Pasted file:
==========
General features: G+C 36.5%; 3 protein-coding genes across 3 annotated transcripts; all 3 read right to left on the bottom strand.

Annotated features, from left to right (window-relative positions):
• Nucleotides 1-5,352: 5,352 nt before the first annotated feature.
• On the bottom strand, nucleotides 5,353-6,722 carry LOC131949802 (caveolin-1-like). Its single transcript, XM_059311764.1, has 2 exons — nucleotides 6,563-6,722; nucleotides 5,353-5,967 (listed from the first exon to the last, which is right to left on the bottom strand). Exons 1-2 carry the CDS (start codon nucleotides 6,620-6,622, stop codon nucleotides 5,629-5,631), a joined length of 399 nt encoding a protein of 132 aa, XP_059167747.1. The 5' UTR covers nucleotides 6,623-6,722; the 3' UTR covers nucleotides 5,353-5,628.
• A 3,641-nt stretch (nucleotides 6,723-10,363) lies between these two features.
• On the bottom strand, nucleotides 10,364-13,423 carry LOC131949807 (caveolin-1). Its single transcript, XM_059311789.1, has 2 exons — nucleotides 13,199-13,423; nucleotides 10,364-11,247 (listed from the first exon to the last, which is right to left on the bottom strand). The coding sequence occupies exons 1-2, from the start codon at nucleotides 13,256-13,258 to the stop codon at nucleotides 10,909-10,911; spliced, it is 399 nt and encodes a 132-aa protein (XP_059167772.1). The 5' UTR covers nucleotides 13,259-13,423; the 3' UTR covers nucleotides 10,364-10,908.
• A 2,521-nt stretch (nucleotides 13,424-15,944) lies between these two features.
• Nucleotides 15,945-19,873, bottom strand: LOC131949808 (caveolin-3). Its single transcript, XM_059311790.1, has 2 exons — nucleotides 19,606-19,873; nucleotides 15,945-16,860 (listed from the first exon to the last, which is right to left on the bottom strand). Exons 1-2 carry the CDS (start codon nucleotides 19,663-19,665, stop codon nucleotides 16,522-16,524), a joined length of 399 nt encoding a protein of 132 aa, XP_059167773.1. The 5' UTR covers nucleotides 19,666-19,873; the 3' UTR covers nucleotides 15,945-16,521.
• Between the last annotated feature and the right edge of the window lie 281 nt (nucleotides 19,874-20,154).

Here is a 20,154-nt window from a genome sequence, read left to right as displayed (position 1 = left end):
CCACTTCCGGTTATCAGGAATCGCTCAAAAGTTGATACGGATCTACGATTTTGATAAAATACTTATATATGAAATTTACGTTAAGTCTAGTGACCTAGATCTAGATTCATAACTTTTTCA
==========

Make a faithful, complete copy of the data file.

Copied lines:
General features: G+C 36.5%; 3 protein-coding genes across 3 annotated transcripts; all 3 read right to left on the bottom strand.

Annotated features, from left to right (window-relative positions):
• Nucleotides 1-5,352: 5,352 nt before the first annotated feature.
• On the bottom strand, nucleotides 5,353-6,722 carry LOC131949802 (caveolin-1-like). Its single transcript, XM_059311764.1, has 2 exons — nucleotides 6,563-6,722; nucleotides 5,353-5,967 (listed from the first exon to the last, which is right to left on the bottom strand). Exons 1-2 carry the CDS (start codon nucleotides 6,620-6,622, stop codon nucleotides 5,629-5,631), a joined length of 399 nt encoding a protein of 132 aa, XP_059167747.1. The 5' UTR covers nucleotides 6,623-6,722; the 3' UTR covers nucleotides 5,353-5,628.
• A 3,641-nt stretch (nucleotides 6,723-10,363) lies between these two features.
• On the bottom strand, nucleotides 10,364-13,423 carry LOC131949807 (caveolin-1). Its single transcript, XM_059311789.1, has 2 exons — nucleotides 13,199-13,423; nucleotides 10,364-11,247 (listed from the first exon to the last, which is right to left on the bottom strand). The coding sequence occupies exons 1-2, from the start codon at nucleotides 13,256-13,258 to the stop codon at nucleotides 10,909-10,911; spliced, it is 399 nt and encodes a 132-aa protein (XP_059167772.1). The 5' UTR covers nucleotides 13,259-13,423; the 3' UTR covers nucleotides 10,364-10,908.
• A 2,521-nt stretch (nucleotides 13,424-15,944) lies between these two features.
• Nucleotides 15,945-19,873, bottom strand: LOC131949808 (caveolin-3). Its single transcript, XM_059311790.1, has 2 exons — nucleotides 19,606-19,873; nucleotides 15,945-16,860 (listed from the first exon to the last, which is right to left on the bottom strand). Exons 1-2 carry the CDS (start codon nucleotides 19,663-19,665, stop codon nucleotides 16,522-16,524), a joined length of 399 nt encoding a protein of 132 aa, XP_059167773.1. The 5' UTR covers nucleotides 19,666-19,873; the 3' UTR covers nucleotides 15,945-16,521.
• Between the last annotated feature and the right edge of the window lie 281 nt (nucleotides 19,874-20,154).

Here is a 20,154-nt window from a genome sequence, read left to right as displayed (position 1 = left end):
CCACTTCCGGTTATCAGGAATCGCTCAAAAGTTGATACGGATCTACGATTTTGATAAAATACTTATATATGAAATTTACGTTAAGTCTAGTGACCTAGATCTAGATTCATAACTTTTTCA